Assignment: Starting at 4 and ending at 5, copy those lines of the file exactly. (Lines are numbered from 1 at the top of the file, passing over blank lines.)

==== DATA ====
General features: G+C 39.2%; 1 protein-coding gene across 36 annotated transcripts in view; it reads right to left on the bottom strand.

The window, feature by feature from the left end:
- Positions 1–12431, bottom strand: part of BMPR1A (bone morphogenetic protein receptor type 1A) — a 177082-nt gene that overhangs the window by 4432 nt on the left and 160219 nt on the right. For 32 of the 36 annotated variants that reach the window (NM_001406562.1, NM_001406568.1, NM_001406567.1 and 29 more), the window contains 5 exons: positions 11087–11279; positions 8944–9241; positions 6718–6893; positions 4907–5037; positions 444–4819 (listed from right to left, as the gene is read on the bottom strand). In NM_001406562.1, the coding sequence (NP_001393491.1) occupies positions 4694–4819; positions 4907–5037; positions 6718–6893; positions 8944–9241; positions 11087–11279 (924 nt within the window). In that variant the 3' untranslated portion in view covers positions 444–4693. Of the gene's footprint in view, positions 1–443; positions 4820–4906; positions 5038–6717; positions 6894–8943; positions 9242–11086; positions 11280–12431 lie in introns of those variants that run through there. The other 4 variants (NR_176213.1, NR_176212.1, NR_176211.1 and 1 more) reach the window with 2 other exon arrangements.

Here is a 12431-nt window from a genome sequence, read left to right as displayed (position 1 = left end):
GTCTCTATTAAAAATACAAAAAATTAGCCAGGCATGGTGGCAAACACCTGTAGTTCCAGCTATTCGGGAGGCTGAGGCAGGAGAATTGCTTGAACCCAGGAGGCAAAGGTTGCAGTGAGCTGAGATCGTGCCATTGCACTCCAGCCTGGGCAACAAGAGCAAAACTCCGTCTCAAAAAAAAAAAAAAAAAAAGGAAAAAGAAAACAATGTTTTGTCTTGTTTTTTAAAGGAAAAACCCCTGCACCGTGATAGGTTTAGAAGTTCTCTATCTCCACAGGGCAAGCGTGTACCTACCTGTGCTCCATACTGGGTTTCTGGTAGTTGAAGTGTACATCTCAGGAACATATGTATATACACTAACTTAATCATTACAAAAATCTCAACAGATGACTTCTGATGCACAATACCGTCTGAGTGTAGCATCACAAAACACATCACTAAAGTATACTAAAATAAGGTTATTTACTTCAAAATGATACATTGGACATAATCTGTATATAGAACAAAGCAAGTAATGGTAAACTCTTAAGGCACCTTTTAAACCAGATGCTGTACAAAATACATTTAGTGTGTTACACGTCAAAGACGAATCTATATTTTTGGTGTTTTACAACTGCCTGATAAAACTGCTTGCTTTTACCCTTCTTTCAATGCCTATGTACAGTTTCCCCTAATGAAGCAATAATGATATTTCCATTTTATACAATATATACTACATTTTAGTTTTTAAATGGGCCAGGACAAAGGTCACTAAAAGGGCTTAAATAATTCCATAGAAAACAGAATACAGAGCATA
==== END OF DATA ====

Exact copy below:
Here is a 12431-nt window from a genome sequence, read left to right as displayed (position 1 = left end):
GTCTCTATTAAAAATACAAAAAATTAGCCAGGCATGGTGGCAAACACCTGTAGTTCCAGCTATTCGGGAGGCTGAGGCAGGAGAATTGCTTGAACCCAGGAGGCAAAGGTTGCAGTGAGCTGAGATCGTGCCATTGCACTCCAGCCTGGGCAACAAGAGCAAAACTCCGTCTCAAAAAAAAAAAAAAAAAAAGGAAAAAGAAAACAATGTTTTGTCTTGTTTTTTAAAGGAAAAACCCCTGCACCGTGATAGGTTTAGAAGTTCTCTATCTCCACAGGGCAAGCGTGTACCTACCTGTGCTCCATACTGGGTTTCTGGTAGTTGAAGTGTACATCTCAGGAACATATGTATATACACTAACTTAATCATTACAAAAATCTCAACAGATGACTTCTGATGCACAATACCGTCTGAGTGTAGCATCACAAAACACATCACTAAAGTATACTAAAATAAGGTTATTTACTTCAAAATGATACATTGGACATAATCTGTATATAGAACAAAGCAAGTAATGGTAAACTCTTAAGGCACCTTTTAAACCAGATGCTGTACAAAATACATTTAGTGTGTTACACGTCAAAGACGAATCTATATTTTTGGTGTTTTACAACTGCCTGATAAAACTGCTTGCTTTTACCCTTCTTTCAATGCCTATGTACAGTTTCCCCTAATGAAGCAATAATGATATTTCCATTTTATACAATATATACTACATTTTAGTTTTTAAATGGGCCAGGACAAAGGTCACTAAAAGGGCTTAAATAATTCCATAGAAAACAGAATACAGAGCATA